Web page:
You’ve grown these gorgeous spring beauties and would like to try your hand at competing at a spring show. This information will help you get started. This is written from a New Zealand perspective.
The Daffodil sections in most spring show schedules consist of at least two different levels to suit your level of experience. You begin in the ‘Novice’ section, then proceed up through the ‘Intermediate’ and/or ‘Amateur’ to the ‘Open’ section. As your experience, enthusiasm and collection grows you will enjoy the greater challenge and competition these levels offer.
Each show schedule is different – it is important to carefully read and understand what is specified. There will be someone you can contact or talk to at the show to assist.
Go to Classifications and Colour Codes to understand the different terms you will find in the schedule.
Look at the schedule well before the show. You could take it into the garden to guide picking possible entrants. Some faults to reject flower could be
Cuts and nicks round petal edges, and tears in and misshapen cups
Bee holes especially likely in trumpets
Browning and scorching from weather
But don’t enter your flowers if they aren’t perfect. Everyone else is also coping with the weather.
Pick with fingers rather than a knife. If the stems are dry it helps to write the variety’s name near the bottom of the stem. Gather some leaves for vasing at show (use leaves from ordinary garden daffs as remember they feed your bulbs). After picking, cut stem at an angle to increase water uptake and prevent stem curling up. You can pick many days before the show, keeping the flowers in a cool place indoors and changing the water every 2 or 3 days.
It helps to put hopefuls for each class in a jar together. A day or two before the show, select your best blooms for each class. Marking name and number of entries for each class on schedule will help when entering at show. It also pays to take a few spare flowers with you.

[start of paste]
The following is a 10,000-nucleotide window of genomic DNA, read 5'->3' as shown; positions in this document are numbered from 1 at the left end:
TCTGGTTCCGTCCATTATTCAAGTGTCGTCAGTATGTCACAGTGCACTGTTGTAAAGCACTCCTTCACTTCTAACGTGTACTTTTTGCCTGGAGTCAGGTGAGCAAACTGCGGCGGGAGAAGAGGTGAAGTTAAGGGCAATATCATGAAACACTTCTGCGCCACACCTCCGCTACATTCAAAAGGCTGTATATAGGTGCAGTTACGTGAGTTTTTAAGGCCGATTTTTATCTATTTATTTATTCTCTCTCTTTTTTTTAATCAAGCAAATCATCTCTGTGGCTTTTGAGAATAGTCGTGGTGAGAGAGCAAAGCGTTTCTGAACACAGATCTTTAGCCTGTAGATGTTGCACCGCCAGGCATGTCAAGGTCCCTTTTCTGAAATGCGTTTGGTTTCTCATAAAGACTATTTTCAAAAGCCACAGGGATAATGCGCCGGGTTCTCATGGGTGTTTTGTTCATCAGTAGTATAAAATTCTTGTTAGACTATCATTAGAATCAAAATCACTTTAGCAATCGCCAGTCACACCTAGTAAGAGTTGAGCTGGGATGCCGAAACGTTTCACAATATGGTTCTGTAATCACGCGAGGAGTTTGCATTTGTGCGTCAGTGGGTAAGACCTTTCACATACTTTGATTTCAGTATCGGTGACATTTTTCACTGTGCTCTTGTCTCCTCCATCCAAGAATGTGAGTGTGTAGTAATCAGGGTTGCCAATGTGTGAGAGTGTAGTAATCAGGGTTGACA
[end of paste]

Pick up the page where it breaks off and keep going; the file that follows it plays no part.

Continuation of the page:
Perfection of form
Condition – freshness, bloom must be developed but not over developed and on the way down (or out)
Presentation or poise – look at the judge and wish to be chosen
Length or strength of neck – short preferred
Flatness of perianth side on (not div 6 etc)
Relative size of trumpet or cup – OK if in balance to size of perianth
Roundness of cup – must possess roundness
Stamens and pistil in centre of cup (6 petals, cup pistil and 6 stamens)
Colour – clean and fresh looking
Texture – thickness and substance
Smoothness of petal – not ribbed
Cleanliness of flower and stalk and leaf. No pollen specks, dust, holes or fly strikes
Symmetry of flower when dressed
Alignment of petals – line up at noon and 6 o’clock
Evenness of cup edge – OK if evenly rolled or split
Special markings – consistent with variety, regular and natural
Take your list of entries to the entries desk either before or after you have vased all your flowers.
To present your blooms well you can learn many things to groom them. Ask an experienced grower, they’ll be happy to share their knowledge. Here are a few things you could try.
Try to align the head of the flower evenly over stem i.e. the tip of upper and lower petals in vertical line with stem (called ‘clocking’). Gently twist neck on stem until it looks right (don’t panic – they can stand it – but practise a few times on an ordinary flower!)
With gentle pressure you can make a lop-sided cup or trumpet more evenly round.
Try smoothing out ribs in the petals by gently ‘ironing’ with warmth and gentle pressure between thumb and finger. Avoid the edge of petals as these will nick. Avoid smoothing when flowers are very cold.
Gently clean any dirt and pollen off with soft, small artist’s brush.
Take a hand towel with you. Vase your flowers with one or two leaves, firming with moss. The tip of the leaf at the back of the flower should be about where the stem and flower bend at 90° or a little lower. Aim to have your flower look the judge in the eye. If your flower looks down or up you can help your case by placing the vase on highest or lowest shelf. Do not, under any circumstances, move anyone else’s flowers. Only show stewards are able to do this if necessary, but of course, not when placing their own entries. Some shows lay out your entry card prior – the positions are randomly selected and you do not move these.
And last of all, relax and enjoy working with these spring beauties, don’t hesitate to ask another grower/exhibitor for advice and GOOD LUCK!